UPDATED 18:17 EDT / JULY 15 2019

dave-vellante-2019 CLOUD

IBM’s acquisition of Red Hat has IT executives’ attention, but attitude is ‘wait and see’

Nine days into the third quarter of 2019, IBM Corp. closed its $34 billion acquisition of Red Hat Inc. Now that Red Hat is officially part of the IBM fold, what are the expectations of both companies by customers as the deal takes hold?

That was the central focus of a recent survey conducted by Enterprise Technology Research, which canvassed high-level enterprise technology users around the globe. One key finding was that this is viewed as less an attempt by IBM to climb into the cloud game and more as a prime opportunity to reboot its business services strategy.

“This is a services play, connecting OpenShift from Red Hat into the 80% of the installed base that is still on-premises, with workloads at the back end of mission-critical systems that need to be modernized,” said Dave Vellante, co-host of theCUBE, SiliconANGLE Media’s mobile livestreaming studio, at theCUBE’s studio in Boston. “That’s IBM’s opportunity.” (See the full discussion with transcript here.)

Better with Red Hat than without

The ETR survey found that more respondents were positive about the acquisition than negative. Yet, a vast majority (64%) were holding off judgment until they had an opportunity to see how IBM handled Red Hat and integrated its services into a coherent strategy.

“A majority said IBM is surely better off with Red Hat than without Red Hat in the context of cloud,” Vellante said. “Most information technology people are going to wait and see.”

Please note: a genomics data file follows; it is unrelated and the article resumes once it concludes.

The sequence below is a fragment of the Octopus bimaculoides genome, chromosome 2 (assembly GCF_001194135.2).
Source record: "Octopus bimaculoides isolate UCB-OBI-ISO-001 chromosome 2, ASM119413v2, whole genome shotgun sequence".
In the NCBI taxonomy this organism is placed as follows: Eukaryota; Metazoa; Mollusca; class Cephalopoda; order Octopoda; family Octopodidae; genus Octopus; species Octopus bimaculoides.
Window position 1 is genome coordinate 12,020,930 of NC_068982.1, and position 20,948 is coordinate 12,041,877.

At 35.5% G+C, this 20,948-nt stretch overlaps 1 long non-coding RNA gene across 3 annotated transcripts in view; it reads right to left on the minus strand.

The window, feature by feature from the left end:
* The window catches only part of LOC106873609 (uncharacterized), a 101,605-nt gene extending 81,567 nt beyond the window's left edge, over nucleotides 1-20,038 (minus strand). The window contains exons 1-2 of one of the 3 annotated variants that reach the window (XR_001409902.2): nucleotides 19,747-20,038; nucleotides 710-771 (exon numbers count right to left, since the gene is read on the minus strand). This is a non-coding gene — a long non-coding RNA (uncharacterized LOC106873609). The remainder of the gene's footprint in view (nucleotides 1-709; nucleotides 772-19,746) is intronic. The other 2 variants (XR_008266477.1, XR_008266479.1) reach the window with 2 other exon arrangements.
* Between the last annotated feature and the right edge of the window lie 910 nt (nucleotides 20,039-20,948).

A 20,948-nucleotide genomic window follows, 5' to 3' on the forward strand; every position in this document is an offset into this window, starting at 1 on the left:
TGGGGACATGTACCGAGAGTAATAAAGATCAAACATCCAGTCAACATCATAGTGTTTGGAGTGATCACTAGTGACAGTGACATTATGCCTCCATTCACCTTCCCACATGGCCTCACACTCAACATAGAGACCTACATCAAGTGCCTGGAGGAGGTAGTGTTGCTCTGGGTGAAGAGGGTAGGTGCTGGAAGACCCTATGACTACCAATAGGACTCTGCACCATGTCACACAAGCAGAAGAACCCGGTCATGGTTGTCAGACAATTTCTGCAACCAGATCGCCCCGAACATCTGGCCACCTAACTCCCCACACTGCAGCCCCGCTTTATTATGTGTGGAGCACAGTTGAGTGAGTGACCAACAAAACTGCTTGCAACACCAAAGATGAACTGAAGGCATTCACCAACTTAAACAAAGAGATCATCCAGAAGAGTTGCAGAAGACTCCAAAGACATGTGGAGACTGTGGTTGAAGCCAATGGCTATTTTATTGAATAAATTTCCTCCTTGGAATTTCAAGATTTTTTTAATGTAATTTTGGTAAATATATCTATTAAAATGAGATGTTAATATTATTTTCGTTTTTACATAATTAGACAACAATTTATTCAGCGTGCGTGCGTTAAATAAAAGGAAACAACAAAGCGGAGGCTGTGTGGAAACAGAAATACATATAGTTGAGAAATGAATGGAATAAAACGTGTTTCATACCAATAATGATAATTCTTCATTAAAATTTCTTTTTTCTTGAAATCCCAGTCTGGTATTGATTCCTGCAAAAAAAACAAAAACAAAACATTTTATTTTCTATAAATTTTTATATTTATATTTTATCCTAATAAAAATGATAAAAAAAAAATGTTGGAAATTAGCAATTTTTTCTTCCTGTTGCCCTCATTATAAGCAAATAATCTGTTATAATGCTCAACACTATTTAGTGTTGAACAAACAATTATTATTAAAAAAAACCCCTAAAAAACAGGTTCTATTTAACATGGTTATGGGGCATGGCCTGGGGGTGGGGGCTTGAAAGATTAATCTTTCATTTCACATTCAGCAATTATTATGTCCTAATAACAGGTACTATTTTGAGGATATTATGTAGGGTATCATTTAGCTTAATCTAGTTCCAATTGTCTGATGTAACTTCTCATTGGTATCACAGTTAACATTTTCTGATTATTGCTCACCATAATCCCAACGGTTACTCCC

In addition to benchmark data, the ETR survey also included written comments from those participating. Many of the comments validated statements by IBM Chief Executive Ginni Rometty, who has emphasized IBM’s focus on competing in hybrid cloud and multicloud computing.

“Clearly Red Hat gives IBM a better position to do this,” Vellante said. “Hybrid/multicloud is complex. IBM loves complexity, and its services organization is No. 1 in the industry.”

A potential issue over the acquisition is pricing. Some of the respondents expressed concern that IBM might attempt to increase subscription costs.

“IBM has a nasty habit when it buys companies, particularly software companies, to raise prices,” Vellante noted. “Financially, it’s clearly worked for IBM, but sometimes it ticks off customers.”

Here’s the complete video analysis, one of many CUBE Conversations from SiliconANGLE and theCUBE.

Photo: SiliconANGLE

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